Olli Mustonen BEETHOVEN Diabelli Variations

This is, no doubt about it, an alternative view of the Diabelli Variations. It starts with what sounds like an intentionally parodistic view of the theme, with manically pecking staccatos in the right hand and predictable surges in the left, rather in the manner of an overenthusiastic amateur. Soon, however, it’s apparent that this kind of thing is going to be the norm; it’s simply Olli Mustonen’s natural, iconoclastic mode of delivery. Imagine someone playing on a heated keyboard with sore fingertips, and you’ll have some idea of his habitual clipped articulation and almost paranoid reluctance to sustain chords and melodic notes for their full notated value. That’s quite effective for the subdued bouncing chords of Var. 2 or the burbling bass figuration in Var. 3, and it’s interesting to hear, say, the dolce e teneramente of Var. 8 menaced by proto-Brahmsian fulminations in the left hand. Var. 25 is another winner: never mind the legato, feel the leggermente. All too often though, Mustonen only succeeds in evoking a world of punk-haircut grotesques. Var. 5 struts in a goose-step, the silences in Var. 13 are perversely non-witty, Var. 18 snatches at phrases like a nervous bird, and so on. Var. 33 is yet another tease; and I’m talking about that sublimely transfigured Tempo di menuetto.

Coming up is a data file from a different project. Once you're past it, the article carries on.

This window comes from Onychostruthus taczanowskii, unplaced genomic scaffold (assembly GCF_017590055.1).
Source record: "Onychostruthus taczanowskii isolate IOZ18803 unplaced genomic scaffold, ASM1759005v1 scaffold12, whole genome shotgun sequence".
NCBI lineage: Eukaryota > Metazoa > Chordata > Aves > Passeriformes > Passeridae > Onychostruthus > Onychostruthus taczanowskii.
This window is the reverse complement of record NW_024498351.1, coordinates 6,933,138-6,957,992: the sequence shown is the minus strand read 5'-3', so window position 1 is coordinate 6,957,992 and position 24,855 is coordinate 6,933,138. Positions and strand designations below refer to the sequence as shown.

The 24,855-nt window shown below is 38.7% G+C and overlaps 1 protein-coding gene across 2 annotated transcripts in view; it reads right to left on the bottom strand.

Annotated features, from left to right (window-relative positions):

Creative friction between composer and interpreter is all well and good, and certainly more interesting than slavish adherence to the text. But I feel that flights of fancy of the kind the young Finn is fabulously equipped to offer work best from a more humane basis. Remove that and you create mere freakishness. For some, Mustonen’s world-class clarity and agility may override such objections, and others may be able to detect a Gouldian alternative agenda I’ve completely missed. For myself I felt I could have been listening to a fine pianist who for some reason despised the Diabelli Variations and wanted to send them up. Of the many fine available versions, Kovacevich’s continues to give me the greatest satisfaction.
The five C major and minor short pieces work quite well as an appendix, though with a possible 33 minutes to fill, it might have been even more fun simply to make a clean sweep of Beethoven’s C major piano miscellanea. Recording quality is superb. (Gramophone)

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